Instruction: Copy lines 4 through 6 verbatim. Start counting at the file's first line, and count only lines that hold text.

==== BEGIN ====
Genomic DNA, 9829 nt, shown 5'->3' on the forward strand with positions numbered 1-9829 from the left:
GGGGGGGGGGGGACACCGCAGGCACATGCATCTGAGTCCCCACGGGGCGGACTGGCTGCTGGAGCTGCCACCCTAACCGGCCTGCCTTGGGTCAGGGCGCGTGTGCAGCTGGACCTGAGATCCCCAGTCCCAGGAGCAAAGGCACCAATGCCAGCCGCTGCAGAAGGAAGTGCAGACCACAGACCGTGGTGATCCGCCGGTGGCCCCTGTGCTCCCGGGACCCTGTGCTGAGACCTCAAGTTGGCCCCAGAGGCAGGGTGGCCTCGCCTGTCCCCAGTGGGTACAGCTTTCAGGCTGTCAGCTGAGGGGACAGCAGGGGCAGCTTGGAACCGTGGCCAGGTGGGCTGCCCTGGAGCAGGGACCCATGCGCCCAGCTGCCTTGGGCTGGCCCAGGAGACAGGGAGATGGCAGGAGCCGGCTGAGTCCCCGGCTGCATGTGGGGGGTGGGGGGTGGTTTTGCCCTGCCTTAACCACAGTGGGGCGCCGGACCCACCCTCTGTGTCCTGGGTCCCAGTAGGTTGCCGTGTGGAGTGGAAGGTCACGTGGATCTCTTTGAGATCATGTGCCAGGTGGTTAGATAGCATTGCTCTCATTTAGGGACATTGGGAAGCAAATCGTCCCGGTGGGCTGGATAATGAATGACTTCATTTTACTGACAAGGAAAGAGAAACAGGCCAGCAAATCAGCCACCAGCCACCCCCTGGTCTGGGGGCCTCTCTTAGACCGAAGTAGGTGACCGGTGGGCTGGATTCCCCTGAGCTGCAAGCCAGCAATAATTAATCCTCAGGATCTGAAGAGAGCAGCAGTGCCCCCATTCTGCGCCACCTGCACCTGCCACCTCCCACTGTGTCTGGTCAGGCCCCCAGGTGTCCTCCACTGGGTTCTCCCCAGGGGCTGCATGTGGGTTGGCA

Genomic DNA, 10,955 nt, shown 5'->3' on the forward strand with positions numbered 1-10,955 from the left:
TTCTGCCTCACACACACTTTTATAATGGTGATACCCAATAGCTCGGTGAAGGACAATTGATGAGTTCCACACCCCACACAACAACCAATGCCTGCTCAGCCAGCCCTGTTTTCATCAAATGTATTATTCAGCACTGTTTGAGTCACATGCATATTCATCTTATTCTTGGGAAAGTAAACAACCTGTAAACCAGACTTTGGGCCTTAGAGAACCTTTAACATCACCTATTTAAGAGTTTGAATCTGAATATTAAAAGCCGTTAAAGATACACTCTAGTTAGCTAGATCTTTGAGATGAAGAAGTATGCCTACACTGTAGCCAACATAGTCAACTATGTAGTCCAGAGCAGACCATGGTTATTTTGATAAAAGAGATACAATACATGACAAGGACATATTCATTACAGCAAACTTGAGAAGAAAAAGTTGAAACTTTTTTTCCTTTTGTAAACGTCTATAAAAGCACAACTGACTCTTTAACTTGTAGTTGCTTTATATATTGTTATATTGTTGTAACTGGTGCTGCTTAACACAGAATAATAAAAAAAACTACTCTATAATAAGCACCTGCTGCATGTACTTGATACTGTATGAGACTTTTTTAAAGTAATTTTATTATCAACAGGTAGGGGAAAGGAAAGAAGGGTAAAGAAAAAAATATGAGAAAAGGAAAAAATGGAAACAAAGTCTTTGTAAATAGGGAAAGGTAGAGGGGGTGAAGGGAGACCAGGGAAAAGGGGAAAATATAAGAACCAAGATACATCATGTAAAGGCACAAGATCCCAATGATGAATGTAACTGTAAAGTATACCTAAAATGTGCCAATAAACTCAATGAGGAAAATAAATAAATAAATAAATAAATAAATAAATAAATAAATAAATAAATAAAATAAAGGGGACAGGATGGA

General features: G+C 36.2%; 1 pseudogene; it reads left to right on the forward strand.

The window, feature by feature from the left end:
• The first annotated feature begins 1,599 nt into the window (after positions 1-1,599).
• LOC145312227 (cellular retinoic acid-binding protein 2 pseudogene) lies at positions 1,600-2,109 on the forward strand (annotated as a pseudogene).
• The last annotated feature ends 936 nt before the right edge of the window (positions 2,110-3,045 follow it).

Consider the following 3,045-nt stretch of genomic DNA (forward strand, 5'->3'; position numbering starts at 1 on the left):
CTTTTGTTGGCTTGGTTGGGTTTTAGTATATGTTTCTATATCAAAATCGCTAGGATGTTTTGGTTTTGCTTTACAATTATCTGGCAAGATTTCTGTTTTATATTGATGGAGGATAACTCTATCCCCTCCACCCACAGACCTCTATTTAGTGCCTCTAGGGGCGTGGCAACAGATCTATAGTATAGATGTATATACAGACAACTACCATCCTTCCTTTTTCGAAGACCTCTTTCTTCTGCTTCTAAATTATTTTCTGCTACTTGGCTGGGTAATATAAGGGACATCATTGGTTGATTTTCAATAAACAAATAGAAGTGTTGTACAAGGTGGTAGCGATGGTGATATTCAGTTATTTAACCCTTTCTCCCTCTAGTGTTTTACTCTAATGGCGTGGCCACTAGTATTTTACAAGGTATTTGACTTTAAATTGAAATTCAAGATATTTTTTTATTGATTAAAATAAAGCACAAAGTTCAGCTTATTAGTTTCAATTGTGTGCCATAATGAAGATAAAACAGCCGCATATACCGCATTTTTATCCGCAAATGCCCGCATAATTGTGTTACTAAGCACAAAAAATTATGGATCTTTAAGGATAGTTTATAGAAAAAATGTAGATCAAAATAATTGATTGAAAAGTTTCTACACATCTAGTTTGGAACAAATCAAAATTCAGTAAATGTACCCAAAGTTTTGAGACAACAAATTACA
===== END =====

TTCTGCCTCACACACACTTTTATAATGGTGATACCCAATAGCTCGGTGAAGGACAATTGATGAGTTCCACACCCCACACAACAACCAATGCCTGCTCAGCCAGCCCTGTTTTCATCAAATGTATTATTCAGCACTGTTTGAGTCACATGCATATTCATCTTATTCTTGGGAAAGTAAACAACCTGTAAACCAGACTTTGGGCCTTAGAGAACCTTTAACATCACCTATTTAAGAGTTTGAATCTGAATATTAAAAGCCGTTAAAGATACACTCTAGTTAGCTAGATCTTTGAGATGAAGAAGTATGCCTACACTGTAGCCAACATAGTCAACTATGTAGTCCAGAGCAGACCATGGTTATTTTGATAAAAGAGATACAATACATGACAAGGACATATTCATTACAGCAAACTTGAGAAGAAAAAGTTGAAACTTTTTTTCCTTTTGTAAACGTCTATAAAAGCACAACTGACTCTTTAACTTGTAGTTGCTTTATATATTGTTATATTGTTGTAACTGGTGCTGCTTAACACAGAATAATAAAAAAAACTACTCTATAATAAGCACCTGCTGCATGTACTTGATACTGTATGAGACTTTTTTAAAGTAATTTTATTATCAACAGGTAGGGGAAAGGAAAGAAGGGTAAAGAAAAAAATATGAGAAAAGGAAAAAATGGAAACAAAGTCTTTGTAAATAGGGAAAGGTAGAGGGGGTGAAGGGAGACCAGGGAAAAGGGGAAAATATAAGAACCAAGATACATCATGTAAAGGCACAAGATCCCAATGATGAATGTAACTGTAAAGTATACCTAAAATGTGCCAATAAACTCAATGAGGAAAATAAATAAATAAATAAATAAATAAATAAATAAATAAATAAATAAATAAAATAAAGGGGACAGGATGGA

General features: G+C 36.2%; 1 pseudogene; it reads left to right on the forward strand.

The window, feature by feature from the left end: